Plant size Depends on the variety (0.5-4 feet)
Preferred soil Slightly acidic to neutral
USDA Zone 5-10
Sunlight Exposure Full sun and partial sun
Grown from Tubers
Unique fact: “Wind flower” asserts that the wind that opens up the petals will also blow away the dead petals.

17. Iris (Iris sibirica)

Iris is a herbaceous perennial with wild-looking, big blue flowers are also called “Blue Moon”. It is characterized by purple or white veins on the petals and long, strong stalks.

They can be grown on sides of pools or ponds for an everlasting impact. After all, everyone wants to accentuate this part of the front yard!

Plant size 2-3 feet
Preferred soil Slightly acidic
USDA Zone 3-8
Sunlight Exposure Full sun and partial sun
Grown from Bulbs or seeds
Unique fact: The roots of Iris contains its fragrance.

18. Brunnera (Brunnera macrophylla)

Brunnera (Brunnera macrophylla)
Brunnera is native to Eastern Europe and Northern Asia

Brunnera is light blue flowers, contains five petals, is tiny in size, and grows slowly.

With variegated leaves that provide a nice ground cover, you can mix and match other flowers with it.

You can also plant them along the boundaries of your garden fountains or along the pathways with solar flame lights.

Plant size 12-20 inches
Preferred soil No specific pH, moist soil
USDA Zone 3-9
Sunlight Exposure Partial to full shade
Grown from Seed
Unique fact: It resembles closely to the forget-me-not flower.

19. Lungwort

Lungwort
Image Source Flickr

If you are looking for dark blue flowers to brighten up your dark and shady corners of the garden, this is the flower for you.

It grows in early spring when there are barely any other flowers.

You would notice tiny hair on the leaves and stem of this plant which is an effort to reduce water loss due to transpiration.

Plant size 1 foot
Preferred soil Neutral to slightly alkaline
USDA Zone 4-8
Sunlight Exposure Partial to full shade
Grown from Seed (will take 4-7 weeks to germinate), nursery transplants
Unique fact: It is called “Soldiers and sailors” because it changes color from red to blue as it opens up.

Blue succulents:

It’s normal not to talk about succulents in a discussion of flowers.

Well, we are no normal!

To make this blog even more helpful, we will discuss the top types of blue succulents as well.

You can plant them in outdoor yards or smaller versions of them in mini succulent pots.

20. Blue Chalksticks

Blue Chalksticks
Blue Chalksticks are magical and unique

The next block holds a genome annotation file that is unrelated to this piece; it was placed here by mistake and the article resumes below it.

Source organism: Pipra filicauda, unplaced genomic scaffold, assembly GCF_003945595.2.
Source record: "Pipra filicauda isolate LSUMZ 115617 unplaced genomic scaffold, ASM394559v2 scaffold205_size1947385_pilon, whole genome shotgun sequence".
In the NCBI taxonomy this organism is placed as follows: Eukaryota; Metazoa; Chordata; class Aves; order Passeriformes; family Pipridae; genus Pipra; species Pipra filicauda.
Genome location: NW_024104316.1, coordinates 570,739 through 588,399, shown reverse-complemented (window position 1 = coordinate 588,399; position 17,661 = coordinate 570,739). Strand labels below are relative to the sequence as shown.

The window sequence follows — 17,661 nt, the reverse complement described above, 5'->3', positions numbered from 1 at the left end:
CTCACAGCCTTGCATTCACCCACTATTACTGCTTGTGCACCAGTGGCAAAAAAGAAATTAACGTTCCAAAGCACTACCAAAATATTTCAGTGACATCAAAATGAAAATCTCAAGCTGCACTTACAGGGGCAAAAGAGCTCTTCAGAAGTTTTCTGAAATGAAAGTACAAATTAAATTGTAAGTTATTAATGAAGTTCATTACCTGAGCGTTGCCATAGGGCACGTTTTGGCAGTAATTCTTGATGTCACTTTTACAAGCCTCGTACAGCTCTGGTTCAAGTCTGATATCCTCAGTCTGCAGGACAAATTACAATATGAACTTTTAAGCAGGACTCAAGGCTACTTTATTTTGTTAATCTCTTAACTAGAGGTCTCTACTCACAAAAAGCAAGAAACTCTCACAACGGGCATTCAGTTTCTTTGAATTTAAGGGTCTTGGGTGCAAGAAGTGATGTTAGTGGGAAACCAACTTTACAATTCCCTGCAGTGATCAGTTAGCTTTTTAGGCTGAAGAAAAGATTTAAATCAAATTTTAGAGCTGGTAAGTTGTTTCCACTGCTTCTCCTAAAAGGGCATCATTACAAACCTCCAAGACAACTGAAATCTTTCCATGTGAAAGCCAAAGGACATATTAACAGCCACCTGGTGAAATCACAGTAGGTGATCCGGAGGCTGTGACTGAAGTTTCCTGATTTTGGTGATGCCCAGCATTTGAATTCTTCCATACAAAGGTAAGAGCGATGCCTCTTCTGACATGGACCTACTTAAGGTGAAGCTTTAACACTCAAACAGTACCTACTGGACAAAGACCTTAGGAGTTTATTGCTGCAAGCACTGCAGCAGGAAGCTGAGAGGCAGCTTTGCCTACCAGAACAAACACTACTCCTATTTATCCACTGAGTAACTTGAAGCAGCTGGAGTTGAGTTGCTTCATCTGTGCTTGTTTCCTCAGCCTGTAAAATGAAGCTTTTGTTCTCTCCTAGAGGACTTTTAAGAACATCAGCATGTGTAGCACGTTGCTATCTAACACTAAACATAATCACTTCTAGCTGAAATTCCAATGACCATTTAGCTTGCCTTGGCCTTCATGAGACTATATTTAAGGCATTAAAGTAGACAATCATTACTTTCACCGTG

You see why they are called as such: They look like long, bluish-green chalks. They can grow as long as 18 inches and are a great ground cover.

If you are planning to grow it in a container, sow seeds when the temperature is warm,

or if you want to grow it from cuttings, remove a leaf from the existing plant and allow it to callous before inserting in well-drained soil.

21. Echeveria or Blue Bird

Echeveria or Blue Bird
Image Source Flickr

The Blue Bird has an exquisite configuration like a rose and lotus. The subtle pink hue in the edges of the petals is a treat to the eyes.

You can complement it with other succulents of variable shades or similar ones.

They require filtered, bright sunlight to grow, however long exposure to the sun can harm them.

Put them in an area that receives morning sunlight only at the start and shift to bright sunlight over the course of next week.

One of the biggest reason of its fitting nature to be used as a house plant is its non-toxic nature. Whether you have babies or pets, it is not harmful to them.

22. Pachyvei or Jeweled Crown

Pachyvei or Jeweled Crown
Image Source Pinterest

This is another cute blue succulent flower that can be a part of your indoor plant pots and hanging baskets.

The green and blue petals look ravishing in any corner of the house.

Jeweled crown doesn’t mind a full sun and can be kept outdoors in summer as well. It can not handle temperatures below 20 degrees.

Conclusion

We could go on for hundreds of “scrolls” because there are many other types left but we won’t.

Blue blooms is a superb way of lifting the vibrancy of your outdoor or indoor container garden and even the corners of your house.

Visit our Gardening blogs for more grasping information.